The reasons for the occurrence of GBV in emergency context may vary from one setting to another. In refugee camps, for example, living in crowded shelters, accessing latrines and bathing spaces at night, going to marketplaces and lack of lighting in the camps put women and girls at risk of harassment and/or GBV. In addition, a large number of women suffer from sexual and psychological abuse in the relief shelters and relief queues. Displacement can increase the incidence of GBV, both in initial temporary shelters and when displacement becomes protracted. Disasters cause impoverishment which can induce some people (mostly women) to adopt negative coping mechanisms, including transactional sex.

In order to achieve gender equality before and during a humanitarian crisis and to maximise the contributions of humanitarian responses, it is crucial to keep women and girls at the centre of the planning. A gender-integrated approach that empowers women and girls and also engages men and boys, is crucial for achieving long-term positive change, transforming deeply entrenched inequalities and developing resilience. Considering Bangladesh's current humanitarian priorities, ActionAid Bangladesh, United Nations Population Fund (UNFPA) and The Daily star have jointly organised a roundtable discussion on "GBV in Development and Humanitarian Settings: Accountability of Stakeholders and Policymakers" on November 29, 2018.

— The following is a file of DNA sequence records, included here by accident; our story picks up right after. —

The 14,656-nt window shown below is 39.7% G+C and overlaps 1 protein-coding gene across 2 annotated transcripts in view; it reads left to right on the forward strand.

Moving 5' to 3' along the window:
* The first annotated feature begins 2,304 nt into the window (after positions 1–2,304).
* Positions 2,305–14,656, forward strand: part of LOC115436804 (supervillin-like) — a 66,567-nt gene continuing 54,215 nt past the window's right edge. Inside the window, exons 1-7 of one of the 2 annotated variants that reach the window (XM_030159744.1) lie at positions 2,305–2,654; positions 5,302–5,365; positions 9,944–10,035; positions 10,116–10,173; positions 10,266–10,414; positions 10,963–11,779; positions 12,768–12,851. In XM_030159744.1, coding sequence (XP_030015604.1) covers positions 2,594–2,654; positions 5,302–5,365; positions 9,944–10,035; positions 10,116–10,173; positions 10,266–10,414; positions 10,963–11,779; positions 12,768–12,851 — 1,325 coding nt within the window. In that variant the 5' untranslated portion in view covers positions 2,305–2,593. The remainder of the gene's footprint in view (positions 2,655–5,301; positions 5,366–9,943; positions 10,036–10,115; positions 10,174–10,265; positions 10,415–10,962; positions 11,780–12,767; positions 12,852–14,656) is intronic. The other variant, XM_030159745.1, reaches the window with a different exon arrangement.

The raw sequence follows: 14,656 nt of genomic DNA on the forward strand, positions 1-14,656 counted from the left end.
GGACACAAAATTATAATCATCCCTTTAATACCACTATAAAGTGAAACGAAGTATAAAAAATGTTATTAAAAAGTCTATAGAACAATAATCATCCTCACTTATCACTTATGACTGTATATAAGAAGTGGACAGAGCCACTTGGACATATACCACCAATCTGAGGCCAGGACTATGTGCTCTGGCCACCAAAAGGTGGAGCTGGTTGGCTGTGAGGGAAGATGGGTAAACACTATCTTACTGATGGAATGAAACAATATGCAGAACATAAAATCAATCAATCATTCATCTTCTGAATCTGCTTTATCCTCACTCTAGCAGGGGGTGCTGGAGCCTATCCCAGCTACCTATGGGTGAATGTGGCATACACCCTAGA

Here we publish a summary of the discussion.

 

 

 

Farah Kabir, Country Director, ActionAid Bangladesh       

We have come together for this roundtable to have a conversation and raise awareness on gender- based violence against women in humanitarian settings and also to look at the issue of accountability of different stakeholders.

This is not the first time that gender-based violence (GBV) is occurring in a humanitarian setting. It's not that we don't know about it but we need to discuss how much we know, how aware we are, and what we can do. Incidents of gender-based violence do not happen in isolation; it's a reflection of the gender discrimination that exists in society.